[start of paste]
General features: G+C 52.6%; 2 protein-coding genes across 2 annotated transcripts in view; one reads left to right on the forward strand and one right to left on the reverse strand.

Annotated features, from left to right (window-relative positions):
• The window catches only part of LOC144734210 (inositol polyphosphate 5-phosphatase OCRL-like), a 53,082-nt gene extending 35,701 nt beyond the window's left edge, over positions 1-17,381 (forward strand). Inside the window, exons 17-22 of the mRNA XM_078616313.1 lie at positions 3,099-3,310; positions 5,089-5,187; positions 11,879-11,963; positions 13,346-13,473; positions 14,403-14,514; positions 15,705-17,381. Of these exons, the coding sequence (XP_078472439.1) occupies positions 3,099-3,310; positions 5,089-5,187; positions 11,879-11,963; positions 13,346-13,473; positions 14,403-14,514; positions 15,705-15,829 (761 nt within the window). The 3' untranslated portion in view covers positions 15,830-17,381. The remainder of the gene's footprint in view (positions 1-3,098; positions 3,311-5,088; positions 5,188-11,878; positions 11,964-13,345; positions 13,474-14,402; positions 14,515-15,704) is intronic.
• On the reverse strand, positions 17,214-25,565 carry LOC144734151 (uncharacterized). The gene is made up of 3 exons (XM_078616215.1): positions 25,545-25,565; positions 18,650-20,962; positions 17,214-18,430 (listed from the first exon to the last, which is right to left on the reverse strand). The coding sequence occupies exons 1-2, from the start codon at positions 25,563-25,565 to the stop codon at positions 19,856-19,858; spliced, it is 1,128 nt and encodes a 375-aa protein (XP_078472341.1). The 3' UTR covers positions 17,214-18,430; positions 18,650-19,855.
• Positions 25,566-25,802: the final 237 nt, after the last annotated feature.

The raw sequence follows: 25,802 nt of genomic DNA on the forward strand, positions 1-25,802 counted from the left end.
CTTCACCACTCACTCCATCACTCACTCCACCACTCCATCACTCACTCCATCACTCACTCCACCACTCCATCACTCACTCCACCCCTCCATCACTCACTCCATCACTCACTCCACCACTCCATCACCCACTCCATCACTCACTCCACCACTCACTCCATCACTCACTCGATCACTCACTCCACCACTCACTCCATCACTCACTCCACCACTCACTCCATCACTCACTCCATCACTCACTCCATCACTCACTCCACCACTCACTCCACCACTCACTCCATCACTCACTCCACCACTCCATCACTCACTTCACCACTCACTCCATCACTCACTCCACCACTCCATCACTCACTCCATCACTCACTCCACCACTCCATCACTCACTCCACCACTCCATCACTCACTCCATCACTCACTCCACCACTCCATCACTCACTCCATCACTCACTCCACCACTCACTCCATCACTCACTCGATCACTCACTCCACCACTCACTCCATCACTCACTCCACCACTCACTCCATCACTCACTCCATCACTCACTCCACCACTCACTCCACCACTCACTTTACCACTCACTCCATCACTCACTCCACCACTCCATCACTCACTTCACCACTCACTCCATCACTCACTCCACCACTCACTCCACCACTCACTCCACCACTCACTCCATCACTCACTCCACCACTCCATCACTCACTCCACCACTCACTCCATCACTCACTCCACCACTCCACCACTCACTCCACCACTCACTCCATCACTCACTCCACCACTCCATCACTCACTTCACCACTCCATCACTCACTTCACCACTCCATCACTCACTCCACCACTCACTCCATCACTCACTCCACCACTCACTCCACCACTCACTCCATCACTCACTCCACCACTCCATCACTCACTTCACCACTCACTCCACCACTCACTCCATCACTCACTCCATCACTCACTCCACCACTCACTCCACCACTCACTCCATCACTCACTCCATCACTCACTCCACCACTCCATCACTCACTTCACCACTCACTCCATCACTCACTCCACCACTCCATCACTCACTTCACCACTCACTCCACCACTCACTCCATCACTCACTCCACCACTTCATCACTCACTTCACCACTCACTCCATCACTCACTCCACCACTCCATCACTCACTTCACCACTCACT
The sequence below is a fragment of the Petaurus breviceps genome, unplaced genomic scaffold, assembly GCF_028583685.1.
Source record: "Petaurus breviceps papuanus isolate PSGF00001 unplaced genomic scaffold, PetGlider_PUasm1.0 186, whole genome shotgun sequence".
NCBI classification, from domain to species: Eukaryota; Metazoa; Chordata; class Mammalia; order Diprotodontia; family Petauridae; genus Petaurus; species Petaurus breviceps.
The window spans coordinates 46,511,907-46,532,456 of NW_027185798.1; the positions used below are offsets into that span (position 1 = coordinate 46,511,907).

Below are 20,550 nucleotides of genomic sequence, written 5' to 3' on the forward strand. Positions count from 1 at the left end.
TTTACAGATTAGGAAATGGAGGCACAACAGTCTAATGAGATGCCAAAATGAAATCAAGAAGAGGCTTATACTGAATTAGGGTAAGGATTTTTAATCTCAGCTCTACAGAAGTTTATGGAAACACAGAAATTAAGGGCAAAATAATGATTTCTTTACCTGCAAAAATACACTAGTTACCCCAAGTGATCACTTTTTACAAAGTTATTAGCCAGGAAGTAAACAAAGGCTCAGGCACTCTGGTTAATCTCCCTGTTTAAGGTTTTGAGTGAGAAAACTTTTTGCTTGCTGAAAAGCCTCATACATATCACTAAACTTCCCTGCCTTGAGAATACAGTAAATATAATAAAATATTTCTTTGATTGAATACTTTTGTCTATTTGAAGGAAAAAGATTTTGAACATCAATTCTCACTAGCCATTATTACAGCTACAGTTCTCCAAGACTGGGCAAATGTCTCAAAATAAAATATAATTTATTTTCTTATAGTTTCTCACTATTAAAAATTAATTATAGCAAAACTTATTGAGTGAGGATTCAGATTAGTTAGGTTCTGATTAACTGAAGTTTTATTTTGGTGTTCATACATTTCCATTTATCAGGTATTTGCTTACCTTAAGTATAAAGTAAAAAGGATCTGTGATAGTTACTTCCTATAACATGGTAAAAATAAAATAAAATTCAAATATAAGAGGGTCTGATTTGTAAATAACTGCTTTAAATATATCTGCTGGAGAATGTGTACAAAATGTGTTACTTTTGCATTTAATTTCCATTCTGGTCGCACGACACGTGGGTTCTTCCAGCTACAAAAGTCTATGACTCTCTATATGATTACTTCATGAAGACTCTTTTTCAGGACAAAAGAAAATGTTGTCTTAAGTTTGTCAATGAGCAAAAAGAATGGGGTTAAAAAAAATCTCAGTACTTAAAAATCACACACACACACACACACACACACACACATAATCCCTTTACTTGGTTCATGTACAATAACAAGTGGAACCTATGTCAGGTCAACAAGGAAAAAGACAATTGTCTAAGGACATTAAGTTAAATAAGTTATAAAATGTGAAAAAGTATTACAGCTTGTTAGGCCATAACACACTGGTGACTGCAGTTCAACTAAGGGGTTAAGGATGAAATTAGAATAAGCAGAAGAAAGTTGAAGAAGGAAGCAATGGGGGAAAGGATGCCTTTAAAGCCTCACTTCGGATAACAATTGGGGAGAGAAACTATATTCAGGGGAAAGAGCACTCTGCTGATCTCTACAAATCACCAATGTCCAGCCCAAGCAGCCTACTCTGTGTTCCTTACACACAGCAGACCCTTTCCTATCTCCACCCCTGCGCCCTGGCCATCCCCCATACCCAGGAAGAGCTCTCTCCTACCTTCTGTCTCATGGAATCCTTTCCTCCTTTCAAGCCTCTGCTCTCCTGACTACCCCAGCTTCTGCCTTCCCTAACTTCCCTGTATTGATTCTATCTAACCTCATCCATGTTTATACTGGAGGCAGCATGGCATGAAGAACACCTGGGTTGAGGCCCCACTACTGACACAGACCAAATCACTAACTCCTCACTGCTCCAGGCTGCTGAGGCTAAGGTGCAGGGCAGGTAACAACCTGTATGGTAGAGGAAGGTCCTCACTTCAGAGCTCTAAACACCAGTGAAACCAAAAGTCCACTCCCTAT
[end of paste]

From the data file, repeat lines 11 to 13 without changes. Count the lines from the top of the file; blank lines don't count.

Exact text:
The window spans coordinates 46,511,907-46,532,456 of NW_027185798.1; the positions used below are offsets into that span (position 1 = coordinate 46,511,907).

Below are 20,550 nucleotides of genomic sequence, written 5' to 3' on the forward strand. Positions count from 1 at the left end.
TTTACAGATTAGGAAATGGAGGCACAACAGTCTAATGAGATGCCAAAATGAAATCAAGAAGAGGCTTATACTGAATTAGGGTAAGGATTTTTAATCTCAGCTCTACAGAAGTTTATGGAAACACAGAAATTAAGGGCAAAATAATGATTTCTTTACCTGCAAAAATACACTAGTTACCCCAAGTGATCACTTTTTACAAAGTTATTAGCCAGGAAGTAAACAAAGGCTCAGGCACTCTGGTTAATCTCCCTGTTTAAGGTTTTGAGTGAGAAAACTTTTTGCTTGCTGAAAAGCCTCATACATATCACTAAACTTCCCTGCCTTGAGAATACAGTAAATATAATAAAATATTTCTTTGATTGAATACTTTTGTCTATTTGAAGGAAAAAGATTTTGAACATCAATTCTCACTAGCCATTATTACAGCTACAGTTCTCCAAGACTGGGCAAATGTCTCAAAATAAAATATAATTTATTTTCTTATAGTTTCTCACTATTAAAAATTAATTATAGCAAAACTTATTGAGTGAGGATTCAGATTAGTTAGGTTCTGATTAACTGAAGTTTTATTTTGGTGTTCATACATTTCCATTTATCAGGTATTTGCTTACCTTAAGTATAAAGTAAAAAGGATCTGTGATAGTTACTTCCTATAACATGGTAAAAATAAAATAAAATTCAAATATAAGAGGGTCTGATTTGTAAATAACTGCTTTAAATATATCTGCTGGAGAATGTGTACAAAATGTGTTACTTTTGCATTTAATTTCCATTCTGGTCGCACGACACGTGGGTTCTTCCAGCTACAAAAGTCTATGACTCTCTATATGATTACTTCATGAAGACTCTTTTTCAGGACAAAAGAAAATGTTGTCTTAAGTTTGTCAATGAGCAAAAAGAATGGGGTTAAAAAAAATCTCAGTACTTAAAAATCACACACACACACACACACACACACACACATAATCCCTTTACTTGGTTCATGTACAATAACAAGTGGAACCTATGTCAGGTCAACAAGGAAAAAGACAATTGTCTAAGGACATTAAGTTAAATAAGTTATAAAATGTGAAAAAGTATTACAGCTTGTTAGGCCATAACACACTGGTGACTGCAGTTCAACTAAGGGGTTAAGGATGAAATTAGAATAAGCAGAAGAAAGTTGAAGAAGGAAGCAATGGGGGAAAGGATGCCTTTAAAGCCTCACTTCGGATAACAATTGGGGAGAGAAACTATATTCAGGGGAAAGAGCACTCTGCTGATCTCTACAAATCACCAATGTCCAGCCCAAGCAGCCTACTCTGTGTTCCTTACACACAGCAGACCCTTTCCTATCTCCACCCCTGCGCCCTGGCCATCCCCCATACCCAGGAAGAGCTCTCTCCTACCTTCTGTCTCATGGAATCCTTTCCTCCTTTCAAGCCTCTGCTCTCCTGACTACCCCAGCTTCTGCCTTCCCTAACTTCCCTGTATTGATTCTATCTAACCTCATCCATGTTTATACTGGAGGCAGCATGGCATGAAGAACACCTGGGTTGAGGCCCCACTACTGACACAGACCAAATCACTAACTCCTCACTGCTCCAGGCTGCTGAGGCTAAGGTGCAGGGCAGGTAACAACCTGTATGGTAGAGGAAGGTCCTCACTTCAGAGCTCTAAACACCAGTGAAACCAAAAGTCCACTCCCTAT